Woodlands were once common in the ACT region, covering most lower hill slopes. Since European settlement, they have been altered in various ways, with some threatened by extinction.
Woodland trees are of medium height (10-30m) with wide, spreading canopies which are clearly separated from one another. In south-east Australia, woodland trees are usually eucalypts with an understorey of shrubs, herbs and grasses.
Lowland woodlands occur below 1000m and grade into native grasslands in valleys below 650m. Upslope, woodlands merge into forests which have closely spaced trees.
Examples of ACT woodlands include:
- snow gum grassy woodland, which can be seen at the Aranda Snow Gums Heritage Site
- yellow box–red gum grassy woodland, which occurs on many nature reserves in the ACT, including Mt Ainslie–Mt Majura, Red Hill, Callum Brae, Murrumbidgee River Corridor
- dry shrubby box woodlands (which contain eucalypts such as mealy bundy, broad-leaved peppermint and red box), which can be seen at Wanniassa Hills, Tuggeranong Hill and McQuoids Hill nature reserves.
White box–yellow box–Blakely’s red gum grassy woodland is protected nationally under the Environment Protection and Biodiversity Conservation Act 1999 (EPBC Act). Although the ACT has no white box eucalypts, this classification includes our yellow box–red gum grassy woodland, which is protected under the ACT Nature Conservation Act 1980.
- Map of endangered species/communities of the ACT
Protecting lowland woodlands
As some of the biggest, best connected, most botanically diverse examples of their type, ACT woodlands are nationally significant.
The critically endangered white box–yellow box–Blakely’s red gum grassy woodland is particularly important. Since settlement, the ACT has lost over two thirds of its yellow box–red gum grassy woodland. However, these areas comprise about half Australia's remaining lowland woodlands.
To ensure woodlands continue to survive well into the future, the ACT Government’s Woodlands for Wildlife – ACT Lowland Woodland Conservation Strategy (Action Plan 27) sets out how landholders, government and the community can help conserve lowland woodland and the species that depend on its habitats. This includes management of feral animal and weeds, strategic grazing, controlled burning and slashing, and revegetation.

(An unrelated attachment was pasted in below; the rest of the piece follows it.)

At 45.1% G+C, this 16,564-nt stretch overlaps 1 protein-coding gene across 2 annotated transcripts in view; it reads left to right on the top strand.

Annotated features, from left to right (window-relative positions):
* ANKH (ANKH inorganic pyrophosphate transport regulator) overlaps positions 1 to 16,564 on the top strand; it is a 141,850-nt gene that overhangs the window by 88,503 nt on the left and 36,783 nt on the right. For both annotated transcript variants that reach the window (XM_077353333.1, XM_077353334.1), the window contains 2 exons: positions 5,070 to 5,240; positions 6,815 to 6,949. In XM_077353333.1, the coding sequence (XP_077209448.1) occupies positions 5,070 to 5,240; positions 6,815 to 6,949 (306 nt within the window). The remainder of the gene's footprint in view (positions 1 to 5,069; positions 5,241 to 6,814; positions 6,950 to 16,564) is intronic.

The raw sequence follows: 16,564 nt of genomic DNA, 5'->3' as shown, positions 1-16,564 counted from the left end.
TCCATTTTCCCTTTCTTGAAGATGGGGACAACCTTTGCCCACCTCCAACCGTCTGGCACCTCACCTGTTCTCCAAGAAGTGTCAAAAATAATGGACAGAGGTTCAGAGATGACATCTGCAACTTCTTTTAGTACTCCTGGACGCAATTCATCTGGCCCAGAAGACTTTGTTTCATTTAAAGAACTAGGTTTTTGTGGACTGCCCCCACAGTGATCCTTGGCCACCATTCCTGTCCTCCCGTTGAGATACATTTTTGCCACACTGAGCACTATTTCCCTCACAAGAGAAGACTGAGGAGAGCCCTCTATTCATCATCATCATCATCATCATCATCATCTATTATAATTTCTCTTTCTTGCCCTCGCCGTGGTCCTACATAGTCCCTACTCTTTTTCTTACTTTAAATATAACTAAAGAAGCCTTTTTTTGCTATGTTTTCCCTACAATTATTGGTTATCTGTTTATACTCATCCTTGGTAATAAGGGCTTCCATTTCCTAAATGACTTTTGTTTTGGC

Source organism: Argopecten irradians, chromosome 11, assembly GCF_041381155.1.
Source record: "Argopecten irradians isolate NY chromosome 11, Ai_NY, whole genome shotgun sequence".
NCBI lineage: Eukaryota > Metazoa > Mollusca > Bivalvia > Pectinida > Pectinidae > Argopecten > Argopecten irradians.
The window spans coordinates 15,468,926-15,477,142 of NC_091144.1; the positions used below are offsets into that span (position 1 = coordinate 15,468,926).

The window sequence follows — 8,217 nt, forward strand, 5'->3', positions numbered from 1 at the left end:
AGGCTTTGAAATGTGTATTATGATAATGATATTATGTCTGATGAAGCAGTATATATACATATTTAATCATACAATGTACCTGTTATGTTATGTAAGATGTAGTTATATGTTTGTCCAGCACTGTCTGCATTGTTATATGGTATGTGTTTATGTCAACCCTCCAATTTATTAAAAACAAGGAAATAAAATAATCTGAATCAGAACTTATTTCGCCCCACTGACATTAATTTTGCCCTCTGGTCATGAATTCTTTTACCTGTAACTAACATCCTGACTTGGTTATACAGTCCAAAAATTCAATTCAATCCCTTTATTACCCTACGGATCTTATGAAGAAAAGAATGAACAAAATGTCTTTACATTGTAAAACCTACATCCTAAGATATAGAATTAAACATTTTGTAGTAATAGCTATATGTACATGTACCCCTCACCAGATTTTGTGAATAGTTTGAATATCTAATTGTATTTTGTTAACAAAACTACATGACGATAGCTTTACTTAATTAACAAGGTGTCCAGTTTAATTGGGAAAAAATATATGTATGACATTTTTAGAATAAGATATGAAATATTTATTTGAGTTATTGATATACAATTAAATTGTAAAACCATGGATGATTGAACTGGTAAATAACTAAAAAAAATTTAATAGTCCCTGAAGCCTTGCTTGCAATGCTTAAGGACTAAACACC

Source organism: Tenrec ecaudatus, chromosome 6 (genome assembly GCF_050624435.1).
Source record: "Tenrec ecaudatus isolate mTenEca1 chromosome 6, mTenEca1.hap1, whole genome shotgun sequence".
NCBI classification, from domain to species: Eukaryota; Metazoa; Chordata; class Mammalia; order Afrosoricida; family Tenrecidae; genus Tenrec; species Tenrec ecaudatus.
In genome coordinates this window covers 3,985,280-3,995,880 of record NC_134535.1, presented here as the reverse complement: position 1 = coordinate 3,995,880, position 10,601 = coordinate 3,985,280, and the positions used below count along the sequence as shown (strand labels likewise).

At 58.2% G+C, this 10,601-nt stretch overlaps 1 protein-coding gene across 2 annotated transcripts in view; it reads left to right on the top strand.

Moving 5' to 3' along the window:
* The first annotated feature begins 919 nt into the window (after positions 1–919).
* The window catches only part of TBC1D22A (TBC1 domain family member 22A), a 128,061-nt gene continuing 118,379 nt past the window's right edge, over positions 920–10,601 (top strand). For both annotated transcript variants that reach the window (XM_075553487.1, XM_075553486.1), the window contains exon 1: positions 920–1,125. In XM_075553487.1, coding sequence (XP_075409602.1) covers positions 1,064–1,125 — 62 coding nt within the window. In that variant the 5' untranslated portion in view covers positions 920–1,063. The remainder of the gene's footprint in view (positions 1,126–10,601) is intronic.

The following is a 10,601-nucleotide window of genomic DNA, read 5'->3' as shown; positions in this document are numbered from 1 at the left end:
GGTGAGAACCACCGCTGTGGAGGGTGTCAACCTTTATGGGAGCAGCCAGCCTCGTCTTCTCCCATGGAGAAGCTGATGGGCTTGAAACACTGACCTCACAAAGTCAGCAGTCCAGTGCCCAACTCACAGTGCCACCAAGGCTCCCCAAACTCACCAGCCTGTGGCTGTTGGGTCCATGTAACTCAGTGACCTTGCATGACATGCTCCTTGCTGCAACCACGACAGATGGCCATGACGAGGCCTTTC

A recent review of the Strategy found that the amount of woodland under – or identified for – conservation management has increased and that major woodland restoration is happening.
The ACT Government and local community groups regularly hold guided walks and restoration activities to help local residents learn more about woodlands and participate in their restoration.
Major woodland restoration projects include Restore ACT and Greater Goorooyarroo Woodlands, and the ACT Woodlands Restoration Project.
More than just trees
Most plant diversity in lowland woodlands resides in the understorey. Woodlands on deep, fertile soils tend to have grassy understoreys, while those on less fertile soils are more shrubby.
A variety of native tussock grasses such as kangaroo, wallaby and spear grasses and the soft-spreading weeping grass can be found. Shrubs may include the sticky-leaved Cassinia, silver wattle, hop-bush, bitter cryptandra and the spikey Australian blackthorn.
In spring and summer, wildflowers such as early nancys, billy buttons, bulbine lilies, orchids and bluebells add splashes of colour to the woodland floor.
Birds and animals abound
A woodland is a rich environment for the wide variety of animals, birds, insects and reptiles that use the different layers of trees, shrubs, herbs, native grasses and fallen timber. While many can be difficult to see, they often leave clues to their presence. For example, echidna scratchings at ant and termite nests, kangaroo and wallaby tracks in damp or sandy areas, and frog and bird calls.
Mulligans Flat Woodland Sanctuary, Campbell Park and Callum Brae have excellent woodland bird watching opportunities.
A home to threatened species
Some lowland woodlands provide habitat for threatened plants and animals.
Birds such as the brown treecreeper depend on fallen timber in woodlands for feeding sites. The hooded robin feeds on insects in the open woodland glades within lowland woodlands. Some swift and superb parrots nest in the trees during summer.
A long history of disturbance
Kangaroos and other native animals have been grazing woodlands for thousands of years. With European settlement came additional grazing by livestock. Some woodlands were cleared for settlements and eventually suburbs. Firewood collection, rock removal and weed and pest invasion continue to destroy animal and plant habitats and so threaten our remaining woodlands.
It is important to both restore the woodland areas and to ensure they are connected to each other through existing native vegetation corridors or ‘stepping stones’ of native trees. These corridors encourage species to move, contributing to biodiversity and woodland health.
While visiting woodlands:
- Bring your binoculars to better see the birds and the views.
- Pets can disturb native animals, so check whether they are allowed or if they need to be on leashes.
- Leave animals, plants, fallen timber and rocks where you find them.
- Leave only footprints. Take your rubbish home with you.